A captivating whirlwind of a heartfelt album, SPELLLING’s ‘Mazy Fly’ offers a carefully-crafted dose of musical mysticism.
Having been quoted as drawing inspirations “from messages in her dreams,” Chrystia Cabral, who goes by SPELLLING, conjures forth a very cerebral soundscape; one filled with flashes of light shining out from the shadowy scene, every inch of which she has carefully crafted.
Stream: ‘Mazy Fly’ – SPELLLING
Released February 22, 2019 via Sacred Bones Records, Spellling’s sophomore album Mazy Fly is set to follow the journey of an imaginary figure made out to be Cabral’s dog (but gifted with wings) as it floats through a non-linear timeline. There is a lot to be unraveled through her musical mysticism, yet in doing so, one might find the task inconsequential; there is more to be enjoyed in simply getting lost.
Mazy Fly opens with “Red,” a track mainly comprised of static, superimposed with vocal overlays, wavering high-pitched keys and, at one point, what can only be described as a ray gun. It certainly teases at what is to come yet brings to question whether or not it was needed once the next track, “Haunted Water” kicks off.
The absolute second it begins, the track captivates. This glitch-pop-meets-disco type production topped with Cabral’s vocal strength is beyond gorgeous. She cries, “I am your faith, but it’s not enough to build a bridge over haunted water,” elongating almost every syllable, stressing an other-worldly desire that touches on both colonialism and slavery in America’s past; how it still trickles through to modern times. As the song draws to a close the bass becomes more and more prevalent, allowing for a sense of structure within the many different ideas Spellling has played out for us.
“Hard to Please” features a ghostly howl that echoes louder throughout, perhaps in keeping with the message delivered in “Haunted Water,” Cabral grants a voice to the voiceless in a track comprised of delightful synths; which she follows up in serving strong Minnie Riperton “Lovin’ You” vibes on the track “Golden Numbers.”
Side A to Mazy Fly ends on the third and final single leading up to the album’s release, “Under the Sun” – a track that acts as the album’s centerpiece. It holds a very cold and evocative production that dances around elegantly as Cabral brings to image this hopeful sensation of something that is unlikely to come:
Some night on the planet dawn
I hope we have our lucky one
one day, under the sun
In time beyond there’s nothing wrong
yesterday has came and gone
one day, under the sun
It is a dreamscape of a wanted reality; a knowing of something that might truly come to us, but only ever in our sleep.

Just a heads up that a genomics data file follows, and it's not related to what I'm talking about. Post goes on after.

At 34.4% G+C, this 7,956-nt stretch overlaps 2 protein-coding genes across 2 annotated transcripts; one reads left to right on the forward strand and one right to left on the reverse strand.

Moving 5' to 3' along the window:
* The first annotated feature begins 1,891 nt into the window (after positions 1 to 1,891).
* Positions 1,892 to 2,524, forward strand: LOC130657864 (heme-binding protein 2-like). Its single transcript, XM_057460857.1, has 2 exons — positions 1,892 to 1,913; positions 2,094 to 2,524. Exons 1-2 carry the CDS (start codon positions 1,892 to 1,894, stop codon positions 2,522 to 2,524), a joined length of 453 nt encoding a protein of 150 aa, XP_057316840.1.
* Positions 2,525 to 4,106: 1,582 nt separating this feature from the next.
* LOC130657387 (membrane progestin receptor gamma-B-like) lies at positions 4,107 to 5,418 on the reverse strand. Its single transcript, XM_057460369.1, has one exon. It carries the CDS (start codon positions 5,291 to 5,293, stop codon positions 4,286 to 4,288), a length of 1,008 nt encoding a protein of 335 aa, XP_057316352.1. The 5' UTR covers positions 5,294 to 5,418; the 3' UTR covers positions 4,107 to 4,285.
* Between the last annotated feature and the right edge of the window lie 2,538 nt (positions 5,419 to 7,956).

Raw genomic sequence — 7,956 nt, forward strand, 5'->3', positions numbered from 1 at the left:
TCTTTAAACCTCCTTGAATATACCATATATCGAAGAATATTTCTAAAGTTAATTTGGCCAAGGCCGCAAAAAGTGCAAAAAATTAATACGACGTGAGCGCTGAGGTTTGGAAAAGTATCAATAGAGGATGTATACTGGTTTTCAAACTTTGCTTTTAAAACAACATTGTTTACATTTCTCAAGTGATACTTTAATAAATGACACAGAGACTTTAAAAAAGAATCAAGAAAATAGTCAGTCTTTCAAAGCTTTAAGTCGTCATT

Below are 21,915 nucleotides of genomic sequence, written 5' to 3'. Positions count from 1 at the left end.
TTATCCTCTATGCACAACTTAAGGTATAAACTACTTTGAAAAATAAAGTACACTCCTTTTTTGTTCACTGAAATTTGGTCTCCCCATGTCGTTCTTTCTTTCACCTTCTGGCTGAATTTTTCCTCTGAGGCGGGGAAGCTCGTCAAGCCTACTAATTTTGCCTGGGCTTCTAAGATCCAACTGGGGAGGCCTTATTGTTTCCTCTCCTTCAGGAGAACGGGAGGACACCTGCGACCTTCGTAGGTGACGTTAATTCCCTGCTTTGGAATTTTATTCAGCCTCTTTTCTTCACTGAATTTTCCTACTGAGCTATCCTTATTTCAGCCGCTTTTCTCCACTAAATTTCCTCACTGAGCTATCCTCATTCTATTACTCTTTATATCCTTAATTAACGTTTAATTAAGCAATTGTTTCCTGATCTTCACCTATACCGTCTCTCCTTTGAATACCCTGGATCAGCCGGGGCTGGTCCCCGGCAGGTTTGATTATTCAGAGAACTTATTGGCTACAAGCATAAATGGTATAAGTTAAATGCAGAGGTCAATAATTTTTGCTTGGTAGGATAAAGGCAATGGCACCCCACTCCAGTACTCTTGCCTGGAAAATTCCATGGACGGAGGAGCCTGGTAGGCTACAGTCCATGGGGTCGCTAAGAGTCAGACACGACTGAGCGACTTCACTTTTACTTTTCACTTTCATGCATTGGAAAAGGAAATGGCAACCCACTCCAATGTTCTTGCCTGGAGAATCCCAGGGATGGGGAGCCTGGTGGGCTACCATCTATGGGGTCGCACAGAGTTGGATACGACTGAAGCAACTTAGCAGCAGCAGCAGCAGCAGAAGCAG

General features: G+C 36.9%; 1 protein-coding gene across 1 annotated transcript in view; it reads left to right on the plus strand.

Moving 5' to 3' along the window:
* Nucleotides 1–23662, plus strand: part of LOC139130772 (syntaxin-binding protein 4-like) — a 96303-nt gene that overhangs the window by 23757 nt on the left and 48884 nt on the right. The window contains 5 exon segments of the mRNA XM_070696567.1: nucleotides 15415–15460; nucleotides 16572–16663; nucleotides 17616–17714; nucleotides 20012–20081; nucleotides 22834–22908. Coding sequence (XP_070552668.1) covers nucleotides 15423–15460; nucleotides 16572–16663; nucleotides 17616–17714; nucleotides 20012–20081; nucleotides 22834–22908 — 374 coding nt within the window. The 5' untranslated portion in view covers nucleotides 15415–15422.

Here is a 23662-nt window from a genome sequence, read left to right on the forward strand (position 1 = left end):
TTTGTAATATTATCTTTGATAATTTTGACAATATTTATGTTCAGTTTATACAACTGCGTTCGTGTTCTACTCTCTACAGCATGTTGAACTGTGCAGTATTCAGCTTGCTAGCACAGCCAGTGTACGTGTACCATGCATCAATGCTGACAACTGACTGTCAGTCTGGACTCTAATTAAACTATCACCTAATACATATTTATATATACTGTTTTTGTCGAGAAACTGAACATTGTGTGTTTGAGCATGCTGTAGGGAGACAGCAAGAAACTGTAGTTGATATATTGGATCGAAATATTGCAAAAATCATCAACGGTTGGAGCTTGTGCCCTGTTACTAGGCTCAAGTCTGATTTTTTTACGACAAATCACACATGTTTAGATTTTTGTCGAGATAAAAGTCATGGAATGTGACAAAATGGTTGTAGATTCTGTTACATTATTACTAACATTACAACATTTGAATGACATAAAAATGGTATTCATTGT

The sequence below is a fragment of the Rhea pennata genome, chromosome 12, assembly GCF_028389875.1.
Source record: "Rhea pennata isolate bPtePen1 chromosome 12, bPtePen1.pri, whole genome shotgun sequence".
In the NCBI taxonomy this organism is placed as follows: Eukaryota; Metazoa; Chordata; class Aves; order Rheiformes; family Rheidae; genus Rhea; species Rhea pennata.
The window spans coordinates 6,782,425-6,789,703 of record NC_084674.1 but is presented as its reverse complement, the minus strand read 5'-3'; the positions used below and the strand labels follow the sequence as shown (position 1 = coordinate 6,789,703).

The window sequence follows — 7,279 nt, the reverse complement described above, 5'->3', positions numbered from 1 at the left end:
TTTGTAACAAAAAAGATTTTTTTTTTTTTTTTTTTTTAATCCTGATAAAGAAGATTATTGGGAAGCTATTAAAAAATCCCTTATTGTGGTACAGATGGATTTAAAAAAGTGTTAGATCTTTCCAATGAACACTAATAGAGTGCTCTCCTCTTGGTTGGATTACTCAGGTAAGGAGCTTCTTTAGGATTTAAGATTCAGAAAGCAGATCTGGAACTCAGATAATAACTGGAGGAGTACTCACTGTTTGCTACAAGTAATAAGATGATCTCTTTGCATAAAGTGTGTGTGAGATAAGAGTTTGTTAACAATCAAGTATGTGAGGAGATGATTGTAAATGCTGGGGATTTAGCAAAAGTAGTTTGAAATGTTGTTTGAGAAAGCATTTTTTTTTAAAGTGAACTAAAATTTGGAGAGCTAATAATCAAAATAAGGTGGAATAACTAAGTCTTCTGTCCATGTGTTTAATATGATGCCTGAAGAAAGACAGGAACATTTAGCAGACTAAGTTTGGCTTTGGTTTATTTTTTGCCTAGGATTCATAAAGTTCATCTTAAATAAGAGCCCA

Side B kicks off with “Real Fun,” an aptly named track, as the second half of the album appears more accessible and a little less avant-garde (trust me, only a little less). “Are you ready for some real fun?” she asks of us, as the guitar makes its main feature for the first time in the album, wailing with a heavy wah-wah effect as a cloud of darkness befalls over that dream she painted prior. Having stated a previous inspiration from “goth rodeos,” this track truly feels like whatever that would (and does) possibly entail.
The “Hard to Please (Reprise)” offers up a true aptitude of Cabral’s voice. While the effects placed upon it throughout the album are fitting, hearing what SPELLLING can do with little to no editing or production work is magnificent.
Ending with a bang is something Mazy Fly does quite literally: With “Secret Threads” and “Afterlife” singing the album out, the track “Dirty Desert Dreams” is a bombastic danceable joy that puts a full drum kit to terrific use as it freestyles over the witch-pop aesthetic that is on display. This track has easily the most replay value and calls to mind that of experimental artist King Gizzard and the Lizard Wizard.
Overall, SPELLLING’s sophomore album is going to take a couple of listens before it begins to open up. It’s not easy listening, but it is a world where, once you’re invested, you will not find yourself able to escape. Mazy Fly is a captivating whirlwind of a heartfelt album, that clearly took a significant time to fully craft, and that is what makes music in itself ever so beautiful.
:: stream/purchase Mazy Fly here ::
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